I want to start by talking to you about how you became a designer. Your early roots were in Thailand?
I was born and raised in Bangkok, Thailand. I think I was interested in art from a very young age. I remember my mom made me take art lessons every Saturday. I’d do drawings or watercolors or oil paintings. Having that experience of really good training in craft from a very young age has helped me become a better designer today, actually.
I’ve seen in other interviews that you’re a bit of a magazine junkie. You read something like 30 magazines each month for inspiration?
I don’t know if I read, but I definitely look. I think I have a photographic memory. Like – I will know exactly where I saw something in a book: “It’s going to be somewhere in the middle of the page–on the right side–and the color is…” A lot of times, I just look at magazines and rip through them and start looking at it from a consumer standpoint.
Do you actually tear out the pages?
If it’s a good visual, I’ll tear out pages from magazines or clip and print things out and put them all over my studio. And, sometimes, you start to connect the dots of the things that you like.
Where specifically are you looking to find inspiration?
I’ve also read that, if you had one thing to change about the beginning of your career, you would have travelled more before you started…
What other bits of inspiration do you pick up while you travel?
I take photos of everything. I love Instagram and that’s my little diary of what I see and how I see it. There’s something about travel. I think I’m most creative when I’m moving. Whether it’s the train from Washington D.C. to New York, the plane, or driving a car… There’s that physical thing when you drive a car and roll the window down, and you go. The physicality of going and feeling in charge of your own destiny… I don’t know, I always think of something while I’m in the car, where I can’t really write it down…
I can totally relate to this!
[LAUGHS] I come up with the most creative things and then, by the time I get to my destination, it’s like “What the hell was that?” That concept… Voom – It’s all gone!
Maybe it’s the motion? Maybe it’s the sights or disconnecting from…
You have a strong voice as a designer and so I wanted to ask you – Can you summarize what you think goes into a good design.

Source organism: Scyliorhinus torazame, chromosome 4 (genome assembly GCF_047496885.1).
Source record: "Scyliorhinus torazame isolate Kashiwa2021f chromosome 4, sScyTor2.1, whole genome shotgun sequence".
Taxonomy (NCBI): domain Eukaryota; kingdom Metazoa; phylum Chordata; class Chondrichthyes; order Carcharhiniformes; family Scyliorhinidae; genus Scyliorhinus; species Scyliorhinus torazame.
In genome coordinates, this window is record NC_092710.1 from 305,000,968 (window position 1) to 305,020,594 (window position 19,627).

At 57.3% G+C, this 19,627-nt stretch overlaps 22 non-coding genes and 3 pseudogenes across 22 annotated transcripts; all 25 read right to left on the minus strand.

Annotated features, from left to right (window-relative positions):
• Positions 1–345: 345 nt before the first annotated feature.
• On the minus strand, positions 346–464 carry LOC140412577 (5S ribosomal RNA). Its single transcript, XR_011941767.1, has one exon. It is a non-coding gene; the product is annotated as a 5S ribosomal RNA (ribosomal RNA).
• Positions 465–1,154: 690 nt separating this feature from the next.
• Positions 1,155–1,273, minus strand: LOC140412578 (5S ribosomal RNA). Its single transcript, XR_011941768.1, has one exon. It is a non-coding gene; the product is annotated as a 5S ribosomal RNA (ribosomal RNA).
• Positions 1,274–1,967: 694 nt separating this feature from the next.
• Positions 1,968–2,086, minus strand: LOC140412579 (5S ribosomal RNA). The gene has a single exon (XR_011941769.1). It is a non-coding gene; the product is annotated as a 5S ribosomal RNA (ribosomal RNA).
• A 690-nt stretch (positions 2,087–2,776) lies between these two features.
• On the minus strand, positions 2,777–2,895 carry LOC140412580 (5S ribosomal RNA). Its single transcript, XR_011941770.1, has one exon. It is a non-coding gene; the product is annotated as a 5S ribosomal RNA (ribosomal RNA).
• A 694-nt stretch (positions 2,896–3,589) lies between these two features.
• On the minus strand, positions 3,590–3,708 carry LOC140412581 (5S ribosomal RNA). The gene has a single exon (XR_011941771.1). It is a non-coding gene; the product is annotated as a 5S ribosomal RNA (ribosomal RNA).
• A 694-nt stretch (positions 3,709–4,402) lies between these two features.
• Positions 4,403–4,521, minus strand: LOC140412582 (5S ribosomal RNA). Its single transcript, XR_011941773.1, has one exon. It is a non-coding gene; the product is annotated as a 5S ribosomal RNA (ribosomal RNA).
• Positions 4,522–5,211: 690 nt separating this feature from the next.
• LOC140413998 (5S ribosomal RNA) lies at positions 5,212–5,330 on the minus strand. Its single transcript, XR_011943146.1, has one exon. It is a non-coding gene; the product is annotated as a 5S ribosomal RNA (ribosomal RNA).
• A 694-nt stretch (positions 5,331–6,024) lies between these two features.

I think it’s quite simple for me: I think good design is something that pleases the eyes and activates the mind. You see a lot of good design that’s really pretty or beautiful… but I just don’t think that’s enough. Good design goes one step further. For example, I think almost everyone can make a really good first impression, but not everyone can make a very good lasting impression. And ‘lasting’ is the key word in good design. It’s something that sticks with you and something that has the power to move you emotionally. Does that particular design give you goose bumps? Is your spinal cord tingling? It’s that physical response that you can’t really explain what it is, but you know, good design has that power to stick with you and has lasting impact.
So… it’s as much a case of “last impressions” as “first impressions”?
[PAUSES] I think you have to create first impressions that last.
You’ve said before that “People who ‘get’ design are people who have vision; they’re imaginative and take risks”. Do you think that risk-taking and confounding expectations is an essential part of creating compelling work?
I think consumers these days want to be delighted and surprised by something. How do you create design that’s very unexpected? Through innovation. So… where does innovation come from? It comes from experimentation, right? You want to try to do something new that no one has done before. And in order to experiment with something, you have to take risks. Risk is a key ingredient for a creative person. You have to have bravery–to not be afraid of taking risks and trying new things, to not be afraid to fail–in order to create something new that no one has seen before.
Are you seeing people trying new things and taking risks these days?
I think we’re in turbulent times. I think things change everyday and what I’m doing today might not be relevant six months from now. So it’s really hard to predict the future, but one thing I know is that, whether it’s a new piece of technology, whether it’s the new Apple Watch… technology is great, but what design can bring to technology is to make it something that has a lasting impact.
What do you think that your industry can do better to promote that kind of approach?
I think that the smart clients already know that, if they want to be successful in their business, that you involve the designers from the very beginning stages – not just bring them in at the end. Having a designer at the beginning of the process – or at the brief – is very important, because that person is going to be thinking way differently than an ad person or a copywriter because he or she is thinking in terms of the ecosystem, thinking systematically.
What do you think your task is as a designer?
I think the designer has to create something that’s built to last. A lot of what we do–whether a brand logo, corporate identity, or product–our designs usually have a much longer shelf life than any ad campaign.
Can you give an example of how good design creates a longer-lasting effect?
It’s not always about selling things, is it?